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UCSC grad, thinking baby food should be local and green, wins $12,000 in startup cash

Article from The Santa Cruz Sentinel

By Jondi Gumz

Montessori preschool teacher Jackie Olin won a $12,000 competition for her... (Dan Coyro/Sentinel)

SANTA CRUZ -- Jackie Olin is convinced busy parents in Santa Cruz County are willing to pay a premium for organic baby food made locally. But she was floored when her business plan for Sustainabites won the top prize of $12,000 in a new competition sponsored by UC Santa Cruz and supported by the city of Santa Cruz.

"This is enough to get us going," said Olin, 27, a preschool teacher who graduated from UCSC last year with a degree in community studies and hopes to have her product on the market by summer's end.

Nearly 50 teams entered the first UC Santa Cruz Business Plan Competition.

Olin made it into the last round May 29 with a panel of Silicon Valley judges and six other finalists pitching high-tech solutions. She considered her idea for certified organic, seasonal, pureed baby food to be the "dark horse" in the contest.

She "knew her market and the food business," said her mentor, David Britton, who runs the Santa Cruz County Sustainable Business Network and serves as a small-business counselor with SCORE.

Not only did Olin have experience as a chef in New York, she knew about "farm to school" programs providing healthier school lunches thanks to campus internships with the Santa Cruz-based Community Alliance for Family Farmers and Berkeley Unified School Nutrition Services.

Researching other players in the baby food industry, she concluded her product would be fresher than Gerber and more local than Little Bug in the East Bay,

Tasty Baby in Malibu or Earth's Best, Happy Baby or Plum Organics, all based in New York.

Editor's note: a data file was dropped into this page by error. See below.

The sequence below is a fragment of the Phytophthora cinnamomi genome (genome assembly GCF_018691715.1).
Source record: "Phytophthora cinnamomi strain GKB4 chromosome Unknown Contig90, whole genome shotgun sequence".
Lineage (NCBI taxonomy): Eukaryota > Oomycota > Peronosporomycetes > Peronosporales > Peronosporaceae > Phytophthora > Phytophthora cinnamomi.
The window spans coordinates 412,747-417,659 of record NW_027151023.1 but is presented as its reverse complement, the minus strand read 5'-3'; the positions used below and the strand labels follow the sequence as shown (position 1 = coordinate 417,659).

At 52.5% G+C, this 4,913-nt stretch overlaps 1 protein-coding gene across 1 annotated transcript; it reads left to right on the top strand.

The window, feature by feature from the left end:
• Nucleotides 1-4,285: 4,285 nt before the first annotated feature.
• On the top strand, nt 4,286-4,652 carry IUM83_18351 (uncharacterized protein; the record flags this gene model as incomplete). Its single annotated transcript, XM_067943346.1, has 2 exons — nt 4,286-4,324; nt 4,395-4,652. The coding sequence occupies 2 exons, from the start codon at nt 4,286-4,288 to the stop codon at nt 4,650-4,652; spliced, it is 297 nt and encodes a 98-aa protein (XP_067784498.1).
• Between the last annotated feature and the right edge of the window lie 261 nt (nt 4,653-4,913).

She set her price at $4 for a 4-ounce container of fresh puree, which is more than Gerber and Earth's Best but less than Little Bug, Tasty Baby and Happy Baby.

When her mentor made suggestions, she listened.

"Jackie's resolve and dedication were evident many times when we knew our chances were slim but possible," Britton said.

She expects a $17,000 profit by the second year, assuming 10 distribution outlets and 100 customers weekly with another 40 signed up for home delivery.

Susie O'Hara, a Santa Cruz mother of three including a 1-year-old, called Sustainabites brilliant.

"Where it's produced is important to our family," she said, noting they receive fresh produce weekly from Community Supported Agriculture. "I tried to make my own baby food but I have less and less time. This means I will have one less thing to worry about."

The business contest brought town and gown together, with more than 150 people on campus to see the winner chosen.

Like the popular "American Idol" competition on television, the audience played a part, voting on the "People's Choice" award.

Judges included Krishna "Kittu" Kolluri, co-founder of Healtheon/WebMD, T. Chester Wang, developer of the first Chinese-American shopping and community center, and venture capitalist Judy Owen.

Guest speaker Philippe Kahn, who built the first cell-phone camera and chairs Fullpower Technologies in Santa Cruz, shared stories of his roller-coaster ride in business.

"Do you think you're going to be more successful because you're lucky or smart?" Kahn asked. "I'll pick luck any day."

After being ousted by the directors of Borland, his first company, he made his own luck, creating Starfish Software, which was acquired by Motorola for $325 million.

The competition, open to UCSC students and alumni who graduated in the last two years, was the brainchild of Eric Gonzalez, a UCSC business management major who graduated in March. He was so busy planning the event he did not have time to enter himself.

James Davis, a professor of computer and information science at UCSC, obtained $15,000 to fund the competition from a UC Office of the President program to promote partnerships between UC researchers and California companies.

The city's economic development department contributed $5,000.

City of Santa Cruz staffers served with university employees on the steering committee that identified a knowledgeable industry mentor for each semi-finalist. Eric Ornas of Satori Labs in Scotts Valley advised Sky is the Limit, a biotech solution to combat counterfeit drugs; Tom McKay, formerly of RF Micro Devices in Scotts Valley, counseled Route2Me Technologies in developing a planner for mobile devices to help people using public transit save time.

"We've been able to forge stronger links between the local business community, campus and the city and have made great progress in establishing a culture of entrepreneurialism on campus," said Peter Koht, the city's economic development coordinator.

"This is a really important step forward in terms of the university and city working together," said UCSC economics professor Nirvikar Singh.


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